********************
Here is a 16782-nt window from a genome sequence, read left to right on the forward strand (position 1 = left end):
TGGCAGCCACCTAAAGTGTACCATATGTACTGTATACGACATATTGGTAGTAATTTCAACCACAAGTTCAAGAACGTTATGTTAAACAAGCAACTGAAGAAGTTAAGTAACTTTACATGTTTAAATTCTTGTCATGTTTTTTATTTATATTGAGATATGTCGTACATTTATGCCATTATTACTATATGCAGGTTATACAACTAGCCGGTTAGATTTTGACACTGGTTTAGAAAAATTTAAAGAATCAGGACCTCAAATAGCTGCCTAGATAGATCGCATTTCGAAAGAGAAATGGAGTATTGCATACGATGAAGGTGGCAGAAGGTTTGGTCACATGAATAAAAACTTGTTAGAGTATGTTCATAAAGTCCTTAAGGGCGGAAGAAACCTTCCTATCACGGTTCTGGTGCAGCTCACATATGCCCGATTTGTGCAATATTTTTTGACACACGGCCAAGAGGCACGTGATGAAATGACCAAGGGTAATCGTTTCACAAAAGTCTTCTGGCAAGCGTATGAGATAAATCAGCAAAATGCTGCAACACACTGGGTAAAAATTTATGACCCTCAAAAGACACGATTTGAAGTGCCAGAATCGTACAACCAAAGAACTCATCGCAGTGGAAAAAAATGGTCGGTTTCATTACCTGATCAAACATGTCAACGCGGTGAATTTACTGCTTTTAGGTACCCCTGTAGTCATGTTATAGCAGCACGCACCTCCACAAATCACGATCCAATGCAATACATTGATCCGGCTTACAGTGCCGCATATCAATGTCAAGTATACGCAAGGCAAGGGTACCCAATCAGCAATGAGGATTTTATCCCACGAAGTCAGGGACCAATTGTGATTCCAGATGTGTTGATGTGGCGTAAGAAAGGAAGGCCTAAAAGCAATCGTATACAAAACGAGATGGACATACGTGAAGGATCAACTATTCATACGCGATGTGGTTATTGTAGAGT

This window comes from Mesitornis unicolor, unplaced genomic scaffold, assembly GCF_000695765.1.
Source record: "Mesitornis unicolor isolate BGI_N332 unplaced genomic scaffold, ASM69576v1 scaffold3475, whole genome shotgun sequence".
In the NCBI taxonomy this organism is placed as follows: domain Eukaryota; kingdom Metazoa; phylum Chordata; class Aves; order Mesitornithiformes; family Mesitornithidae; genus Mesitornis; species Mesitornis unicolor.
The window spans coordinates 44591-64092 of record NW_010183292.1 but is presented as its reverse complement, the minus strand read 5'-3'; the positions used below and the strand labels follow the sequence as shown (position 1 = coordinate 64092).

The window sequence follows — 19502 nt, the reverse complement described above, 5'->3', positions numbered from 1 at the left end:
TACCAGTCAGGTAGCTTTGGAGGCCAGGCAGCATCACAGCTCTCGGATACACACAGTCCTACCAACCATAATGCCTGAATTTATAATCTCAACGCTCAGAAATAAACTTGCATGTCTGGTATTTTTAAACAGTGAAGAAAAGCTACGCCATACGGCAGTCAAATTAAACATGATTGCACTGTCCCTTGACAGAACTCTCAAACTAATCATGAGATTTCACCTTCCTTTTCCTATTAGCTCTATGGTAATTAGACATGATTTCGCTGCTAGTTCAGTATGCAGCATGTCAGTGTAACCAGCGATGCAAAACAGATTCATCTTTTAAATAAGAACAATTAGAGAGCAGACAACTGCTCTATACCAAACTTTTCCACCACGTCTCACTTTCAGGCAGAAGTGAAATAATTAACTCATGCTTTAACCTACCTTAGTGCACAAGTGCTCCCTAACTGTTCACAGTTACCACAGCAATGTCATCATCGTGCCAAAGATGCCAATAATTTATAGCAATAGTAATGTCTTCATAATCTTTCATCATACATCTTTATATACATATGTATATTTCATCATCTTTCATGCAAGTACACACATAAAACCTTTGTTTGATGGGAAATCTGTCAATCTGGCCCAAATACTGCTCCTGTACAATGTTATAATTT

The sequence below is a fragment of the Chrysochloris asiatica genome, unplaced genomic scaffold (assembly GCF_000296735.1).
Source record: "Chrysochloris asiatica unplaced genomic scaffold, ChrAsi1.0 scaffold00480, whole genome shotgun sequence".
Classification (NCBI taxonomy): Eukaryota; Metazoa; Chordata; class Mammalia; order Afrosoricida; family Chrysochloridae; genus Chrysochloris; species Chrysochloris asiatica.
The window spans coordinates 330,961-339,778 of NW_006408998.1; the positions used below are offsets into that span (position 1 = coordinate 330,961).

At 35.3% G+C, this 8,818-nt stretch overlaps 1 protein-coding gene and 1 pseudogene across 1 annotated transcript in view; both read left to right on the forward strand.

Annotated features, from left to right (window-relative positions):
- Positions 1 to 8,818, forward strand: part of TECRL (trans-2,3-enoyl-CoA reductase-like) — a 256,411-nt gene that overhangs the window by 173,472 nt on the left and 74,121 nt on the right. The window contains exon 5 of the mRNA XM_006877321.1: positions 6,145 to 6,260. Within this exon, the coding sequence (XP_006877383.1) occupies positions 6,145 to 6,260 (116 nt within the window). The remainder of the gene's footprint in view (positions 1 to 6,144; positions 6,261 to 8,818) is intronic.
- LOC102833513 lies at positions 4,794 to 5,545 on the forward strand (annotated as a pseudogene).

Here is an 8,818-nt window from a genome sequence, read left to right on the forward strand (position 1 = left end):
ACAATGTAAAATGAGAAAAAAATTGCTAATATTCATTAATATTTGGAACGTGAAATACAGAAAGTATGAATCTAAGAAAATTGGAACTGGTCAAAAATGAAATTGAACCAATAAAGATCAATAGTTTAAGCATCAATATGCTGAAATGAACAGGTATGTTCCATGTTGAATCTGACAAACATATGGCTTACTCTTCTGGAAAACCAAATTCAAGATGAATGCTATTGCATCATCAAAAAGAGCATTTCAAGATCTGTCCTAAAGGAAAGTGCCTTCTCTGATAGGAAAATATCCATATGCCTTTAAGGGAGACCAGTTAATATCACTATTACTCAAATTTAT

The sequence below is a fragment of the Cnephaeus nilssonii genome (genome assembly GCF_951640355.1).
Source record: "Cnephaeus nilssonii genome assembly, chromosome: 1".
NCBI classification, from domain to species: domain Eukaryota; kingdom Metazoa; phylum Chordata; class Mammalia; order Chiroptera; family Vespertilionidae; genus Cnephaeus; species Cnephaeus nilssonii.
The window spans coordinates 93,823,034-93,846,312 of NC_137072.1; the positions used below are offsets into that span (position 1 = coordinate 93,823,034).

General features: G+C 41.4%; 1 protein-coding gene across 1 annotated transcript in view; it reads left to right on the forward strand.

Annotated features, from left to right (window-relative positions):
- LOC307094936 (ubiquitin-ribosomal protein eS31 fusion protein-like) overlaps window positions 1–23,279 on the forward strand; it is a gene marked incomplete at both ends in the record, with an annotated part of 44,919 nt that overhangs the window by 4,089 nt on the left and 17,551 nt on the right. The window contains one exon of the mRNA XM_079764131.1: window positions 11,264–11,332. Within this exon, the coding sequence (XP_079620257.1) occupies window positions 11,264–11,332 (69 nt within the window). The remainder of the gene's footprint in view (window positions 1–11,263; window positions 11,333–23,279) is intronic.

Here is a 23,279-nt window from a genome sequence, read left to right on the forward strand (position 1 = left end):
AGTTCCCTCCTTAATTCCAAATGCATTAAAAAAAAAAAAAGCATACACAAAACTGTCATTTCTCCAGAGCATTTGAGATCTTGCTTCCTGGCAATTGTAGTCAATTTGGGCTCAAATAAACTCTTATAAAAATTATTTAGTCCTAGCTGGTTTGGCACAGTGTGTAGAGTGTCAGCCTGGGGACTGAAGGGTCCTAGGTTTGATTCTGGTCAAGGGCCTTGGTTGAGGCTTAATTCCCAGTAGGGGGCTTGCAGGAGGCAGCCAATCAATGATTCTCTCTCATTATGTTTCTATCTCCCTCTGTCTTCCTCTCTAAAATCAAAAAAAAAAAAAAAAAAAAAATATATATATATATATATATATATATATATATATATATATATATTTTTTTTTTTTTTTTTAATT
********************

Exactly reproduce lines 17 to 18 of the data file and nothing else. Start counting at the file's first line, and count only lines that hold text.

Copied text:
Here is an 8,818-nt window from a genome sequence, read left to right on the forward strand (position 1 = left end):
ACAATGTAAAATGAGAAAAAAATTGCTAATATTCATTAATATTTGGAACGTGAAATACAGAAAGTATGAATCTAAGAAAATTGGAACTGGTCAAAAATGAAATTGAACCAATAAAGATCAATAGTTTAAGCATCAATATGCTGAAATGAACAGGTATGTTCCATGTTGAATCTGACAAACATATGGCTTACTCTTCTGGAAAACCAAATTCAAGATGAATGCTATTGCATCATCAAAAAGAGCATTTCAAGATCTGTCCTAAAGGAAAGTGCCTTCTCTGATAGGAAAATATCCATATGCCTTTAAGGGAGACCAGTTAATATCACTATTACTCAAATTTAT